The results show that the i7- 10710U system had the best performance on the dataset, this is due to the higher max turbo frequency. The i7- 8665UE and i7- 1185G7E Gen systems have similar frequency and core count; however, the i7- 1185G7E system had a greater performance. Despite this similarity, the i7- 1185G7E system benefits from the latest architecture design.

INT8 Optimizations
We can optimize the model to INT8 precision on the experiment result view. This view is displayed immediately after an experiment completes, or it can be accessed for a previously run experiment by clicking the ‘Open’ button in the model view (Figure 3). The model view shows the details for the experiments that ran with the model on different platforms. The accuracy column isn’t currently enabled on the DevCloud version of DL Workbench. Additionally, we used an unannotated dataset and wouldn’t have had the accuracy reported. The runtime precision column shows the precision that was used during execution. We imported our modeling using FP16 precision, however, for processing on CPU the bit representation is padded with empty values to increase the size to 32-bit floating point.

After clicking ‘Open’ from the model view, the INT8 optimization options are located under the ‘Perform’ tab as shown in Figure 4. Selecting the ‘INT8’ and clicking ‘Optimize’ will lead to an options menu. This menu provides different calibration methods. We’re using an unannotated dataset. The options will be selected to maximize the model’s performance.

The performance optimization comes at the cost of model accuracy. Using INT8 optimization means we’re reducing the number of bits being used to represent numeric values in our model. This reduction means we’re handling a smaller amount of data, which allows greater user of cache and memory, as well as reduces data transmission and computation times. However, the reduction in data representation causes a loss of precision. Low representation can lead to a loss of detail the model may use to discriminate between classes, causing a reduced inference accuracy. Although this is generally minimal, specific tasks can’t afford to lower the accuracy significantly.

Quantization isn’t an all-or-nothing option. Calibration can take accuracy into account and find a balance between improved computational performance and acceptable loss of inference precision. In DL Workbench, with an annotated model, you can select options and thresholds for balancing accuracy degradation with increased performance.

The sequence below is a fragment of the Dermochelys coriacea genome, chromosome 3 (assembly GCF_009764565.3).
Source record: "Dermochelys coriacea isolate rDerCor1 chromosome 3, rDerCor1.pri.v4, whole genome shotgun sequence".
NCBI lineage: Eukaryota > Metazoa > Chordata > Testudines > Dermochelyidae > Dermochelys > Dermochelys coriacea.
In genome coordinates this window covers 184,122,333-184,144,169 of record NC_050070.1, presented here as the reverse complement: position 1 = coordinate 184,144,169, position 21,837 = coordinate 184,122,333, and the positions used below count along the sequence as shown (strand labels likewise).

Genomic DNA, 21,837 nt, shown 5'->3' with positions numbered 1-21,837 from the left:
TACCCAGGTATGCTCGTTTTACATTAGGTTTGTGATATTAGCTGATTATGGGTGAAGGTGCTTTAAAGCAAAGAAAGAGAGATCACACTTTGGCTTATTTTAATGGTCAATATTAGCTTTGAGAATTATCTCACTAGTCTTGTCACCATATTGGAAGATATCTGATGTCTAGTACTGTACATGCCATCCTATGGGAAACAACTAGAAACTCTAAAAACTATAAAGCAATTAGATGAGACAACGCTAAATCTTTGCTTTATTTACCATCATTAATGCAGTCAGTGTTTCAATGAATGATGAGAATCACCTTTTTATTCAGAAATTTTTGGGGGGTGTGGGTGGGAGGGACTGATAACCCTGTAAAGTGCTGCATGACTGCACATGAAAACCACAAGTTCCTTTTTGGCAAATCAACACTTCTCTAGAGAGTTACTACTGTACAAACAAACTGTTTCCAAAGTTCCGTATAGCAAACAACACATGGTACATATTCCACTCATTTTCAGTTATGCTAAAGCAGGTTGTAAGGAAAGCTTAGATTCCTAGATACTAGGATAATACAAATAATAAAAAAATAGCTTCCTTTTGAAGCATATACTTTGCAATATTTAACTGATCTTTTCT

Figure 3: Cropped screenshot of the table in the Model View.Figure 3: Cropped screenshot of the table in the Model View.

The INT8 optimizations are performed on the selected system node using the Post-Training Optimization Tool (POT) included in the OpenVINO toolkit.

Figure 4: Cropped screenshot from DL Workbench showing the Performance and Optimization Performance menu.Figure 4: Cropped screenshot from DL Workbench showing the Performance and Optimization Performance menu.

Running the INT8 optimization will execute an experiment with one batch and one stream for the input. These results, presented in Figure 5, show a significant increase in throughput. The i7-1185G7E system now has a much higher throughput compared to the i7-10710U Gen system, with over 37 samples more per second processed.

Figure 5: Cropped screenshot of experiment results for INT8 precision for 1185G7E (A), 10710Uh (B) and 8665UE (C).Figure 5: Cropped screenshot of experiment results for INT8 precision for 1185G7E (A), 10710Uh (B) and 8665UE (C).

Results Recap
The bar graph of the throughput, Figure 6, illustrates the generational difference between the three systems in handling the INT8 optimized model. The i7-8665UE system had a minor gain in performance using INT8, nearly matching the FP16 throughput of the i7-10710U system. The i7-10710U system nearly doubled its throughput after the optimization. The improvements in the performance of the i7-1185G7E system illustrates the advancements made by incorporating DL Boost and VNNI in the latest hardware. The i7-1185G7E system nearly triples its performance compared to the FP16 precision model experiment.

Figure 6: Bar graph of throughput values from running FP16 and INT8.Figure 6: Bar graph of throughput values from running FP16 and INT8.

As with throughput, the i7-1185G7E system benefits the most from the INT8 optimization with the largest reduction in latency time of the three systems, shown in Figure 7.

Figure 7: Bar graph of latency values from running FP16 and INT8.Figure 7: Bar graph of latency values from running FP16 and INT8.

INT8 On the Edge

Looking at these experiments, we can see why using INT8 optimizations with the latest hardware is an attractive choice for AI applications, particularly when looking at solutions for the edge. Efficient INT8 optimization reduces the memory cost and computation complexity for inferences tasks. Based on the throughput on individual images, an application using the optimized model on the i7-1185G7E system could potentially process video at over 120 frames per second. This makes it possible to implement applications that can perform AI decision-making using complex data in practically real-time on an edge system. Having real-time solutions is important for a variety of applications from autonomous vehicles to smart security systems and beyond.


The testing for this article was conducted by Intel® employees using the Intel® DevCloud for the Edge platform on October 4, 2021. The Deep Learning Workbench and OpenVINO toolkit version was 2021.4.1. The operating system for the i7-1185G7E platform was Ubuntu 20.04. The i7-8665UE and i7-10710U systems use Ubuntu 18.04.

Comprehensive processor information is available at the following sites: Intel® Core™ i7-1185G7E, Intel® Core™ i7-10710U, and Intel® Core™ i7-8665UE.

Performance varies by use, configuration, and other factors. Learn more at

Performance results are based on testing as of dates shown in configurations and may not reflect all publicly available updates. See above for details.

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Your costs and results may vary.

Intel technologies may require enabled hardware, software or service activation.

Some results may have been estimated or simulated.

© Intel Corporation. Intel, the Intel logo, and other Intel marks are trademarks of Intel Corporation or its subsidiaries. Other names and brands may be claimed as the property of others.